Neither the Justice Department nor the Department of Homeland Security had any immediate comment on the decision.

In a related case this month, a federal judge in the U.S. District Court for the District of Columbia ruled that the administration had illegally put into place the transit rule by not allowing public comment first.

That decision resulted in a suspension of the transit ban on more narrow grounds.

The order that effectively closed the border to asylum seekers, using the coronavirus pandemic as justification, is being challenged in a federal court in Washington.

 

Supreme Court Limits Failed Asylum Seekers’ Rights to Appeal

 

Source: Appeals Court Strikes Down Trump Administration’s Asylum Ban

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The Green Card Process Through the Lens of a DMV Visit

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As an immigration attorney, I try to provide clients with a basic, yet insightful, understanding of various aspects of a complex immigration system. It’s not always easy, but I often find analogies to something commonplace can be helpful.  One analogy I’ve found to work well to explain the green card process beyond describing its mere,

As an immigration attorney, I try to provide clients with a basic, yet insightful, understanding of various aspects of a complex immigration system. It’s not always easy, but I often find analogies to something commonplace can be helpful.  One analogy I’ve found to work well to explain the green card process beyond describing its mere sequence of form filings likens the process to a visit to a Department of Motor Vehicles (DMV) office.

In my practice area of business immigration law, green card processes are mostly employment-based and involve the successive filing of a labor certification application, immigrant petition, and adjustment of status application (with the first not always required and the latter two sometimes eligible for concurrent filing). So I’ll refer to these types of filings in describing the analogy here.  But variations of the analogy may be equally applicable to other types of green card processes, such as those in which the aspiring permanent resident will apply for an immigrant visa overseas rather than adjustment of status within the United States, as well as those based on family relationships and those available to asylees and refugees.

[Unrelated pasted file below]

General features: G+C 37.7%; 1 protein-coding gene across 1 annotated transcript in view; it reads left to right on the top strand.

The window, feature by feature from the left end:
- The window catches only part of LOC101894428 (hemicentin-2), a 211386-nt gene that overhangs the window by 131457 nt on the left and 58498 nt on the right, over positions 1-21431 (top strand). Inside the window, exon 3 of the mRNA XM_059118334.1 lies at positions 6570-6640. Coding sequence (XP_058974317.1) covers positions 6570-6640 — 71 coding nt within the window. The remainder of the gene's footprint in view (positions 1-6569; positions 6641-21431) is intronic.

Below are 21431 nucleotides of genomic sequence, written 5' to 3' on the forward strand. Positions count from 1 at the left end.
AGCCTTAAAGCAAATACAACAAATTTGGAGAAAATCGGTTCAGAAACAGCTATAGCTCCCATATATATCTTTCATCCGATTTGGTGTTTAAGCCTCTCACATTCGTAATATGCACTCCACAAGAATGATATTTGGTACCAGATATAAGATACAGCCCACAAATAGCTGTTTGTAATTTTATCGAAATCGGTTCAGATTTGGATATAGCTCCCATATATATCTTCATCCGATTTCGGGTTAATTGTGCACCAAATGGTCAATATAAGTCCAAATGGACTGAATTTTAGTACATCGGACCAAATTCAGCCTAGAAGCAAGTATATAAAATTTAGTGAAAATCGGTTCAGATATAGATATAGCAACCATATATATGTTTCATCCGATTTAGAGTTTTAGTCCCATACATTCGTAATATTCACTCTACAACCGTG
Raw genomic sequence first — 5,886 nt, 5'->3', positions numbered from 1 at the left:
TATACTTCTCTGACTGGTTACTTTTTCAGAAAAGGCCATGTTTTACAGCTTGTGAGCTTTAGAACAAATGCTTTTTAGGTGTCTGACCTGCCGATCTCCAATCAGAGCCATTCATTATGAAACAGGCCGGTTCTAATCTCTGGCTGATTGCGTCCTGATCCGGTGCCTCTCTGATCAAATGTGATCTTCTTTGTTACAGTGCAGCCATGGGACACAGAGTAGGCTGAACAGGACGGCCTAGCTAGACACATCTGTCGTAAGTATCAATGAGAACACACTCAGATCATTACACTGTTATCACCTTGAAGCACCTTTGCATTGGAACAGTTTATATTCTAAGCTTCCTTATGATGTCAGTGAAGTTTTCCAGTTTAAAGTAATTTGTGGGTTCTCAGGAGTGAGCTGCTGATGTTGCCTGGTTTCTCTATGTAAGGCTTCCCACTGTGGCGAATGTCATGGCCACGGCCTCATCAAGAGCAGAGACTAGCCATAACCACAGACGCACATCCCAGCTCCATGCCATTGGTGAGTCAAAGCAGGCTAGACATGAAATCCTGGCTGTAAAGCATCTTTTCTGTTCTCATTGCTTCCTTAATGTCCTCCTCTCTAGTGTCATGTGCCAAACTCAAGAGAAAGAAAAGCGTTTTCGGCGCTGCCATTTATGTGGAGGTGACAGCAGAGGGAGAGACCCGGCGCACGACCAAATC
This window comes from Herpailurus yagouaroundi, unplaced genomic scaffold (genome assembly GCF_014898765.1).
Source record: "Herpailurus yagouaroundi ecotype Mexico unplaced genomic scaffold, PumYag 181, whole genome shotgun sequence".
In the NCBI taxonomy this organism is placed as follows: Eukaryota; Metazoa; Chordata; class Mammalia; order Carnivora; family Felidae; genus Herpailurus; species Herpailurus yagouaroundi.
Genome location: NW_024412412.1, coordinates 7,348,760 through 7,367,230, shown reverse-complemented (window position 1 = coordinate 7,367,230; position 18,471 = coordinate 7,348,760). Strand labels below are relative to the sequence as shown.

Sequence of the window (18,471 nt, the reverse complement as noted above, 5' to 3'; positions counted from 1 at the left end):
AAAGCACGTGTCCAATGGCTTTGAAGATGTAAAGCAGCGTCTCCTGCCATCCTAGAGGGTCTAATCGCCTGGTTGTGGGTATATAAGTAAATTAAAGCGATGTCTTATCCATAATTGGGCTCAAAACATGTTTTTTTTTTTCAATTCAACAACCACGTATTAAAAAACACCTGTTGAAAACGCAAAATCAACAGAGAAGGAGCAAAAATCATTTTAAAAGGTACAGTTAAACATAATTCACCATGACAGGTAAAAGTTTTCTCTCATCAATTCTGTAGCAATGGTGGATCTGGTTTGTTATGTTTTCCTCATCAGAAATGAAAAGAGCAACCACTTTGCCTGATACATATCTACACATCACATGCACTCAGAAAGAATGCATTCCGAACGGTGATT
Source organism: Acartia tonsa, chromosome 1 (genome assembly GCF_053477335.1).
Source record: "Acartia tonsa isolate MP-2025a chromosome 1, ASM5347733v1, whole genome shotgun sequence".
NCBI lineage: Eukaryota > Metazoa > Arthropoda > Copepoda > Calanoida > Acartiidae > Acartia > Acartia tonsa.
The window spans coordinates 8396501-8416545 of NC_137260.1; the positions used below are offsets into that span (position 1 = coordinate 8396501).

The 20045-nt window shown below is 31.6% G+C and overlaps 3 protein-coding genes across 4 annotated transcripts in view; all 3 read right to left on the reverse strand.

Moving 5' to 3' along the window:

The trappings of a visit to the DMV, no matter the state, may be familiar to you: the issuance of a waiting number determining your place in a queue, followed by a long wait for your number to be called at one of several counters to file required paperwork, followed yet again by a lengthy wait for your paperwork to be processed, and eventually – hopefully – approved without issue.  The counter at which you’ll be called, and the length of the corresponding queue (or maybe in some fortunate instances, the absence of one altogether), often depends on specific factors, such as the type of service you’re seeking.

Just as you’re issued a waiting number upon entry into a DMV office, aspiring permanent residents are issued a priority date when the first major filing in their green card process (either the labor certification application or immigrant petition) is submitted.  The priority date is the date this first filing is submitted and determines, once the immigrant petition is approved, the aspiring permanent resident’s place in any existing queue to apply for adjustment of status.

Similar to how you wait at the DMV for your number to be called to file your paperwork at the appropriate counter, aspiring permanent residents face varying wait times for their priority date to be “called” at a designated “counter” to apply for adjustment of status.  The “counter” in the green card process at which aspiring permanent residents must apply for adjustment of status is based on a combination of two main factors: their immigrant classification (which, when speaking with clients, I refer to as their “green card category”) and their country of chargeability (which I refer to as their country of birth).  Aside from some significant exceptions outside of the employment-based green card process,[1] the law limits the supply of green cards available each fiscal year.  Because the law allocates this limited supply based on a combination of both immigrant classification and country of chargeability, queues form at “counters” where the demand for green cards exceeds the available supply.  And the more severely demand exceeds supply, the longer the queue will be. This analogy helps to show why EB-2 and EB-3 immigrants born in India and China are often confronted with waits lasting many years for their priority date to be “called” at their designated counters,[2] while EB-2 and EB-3 immigrants born in most other countries often face no such queue.  In technical terms, the existence of a queue at a given “counter” means the availability of green cards associated with that counter’s classification and chargeability combination is “retrogressed.”  If there’s no queue, green card availability at that counter is “current.”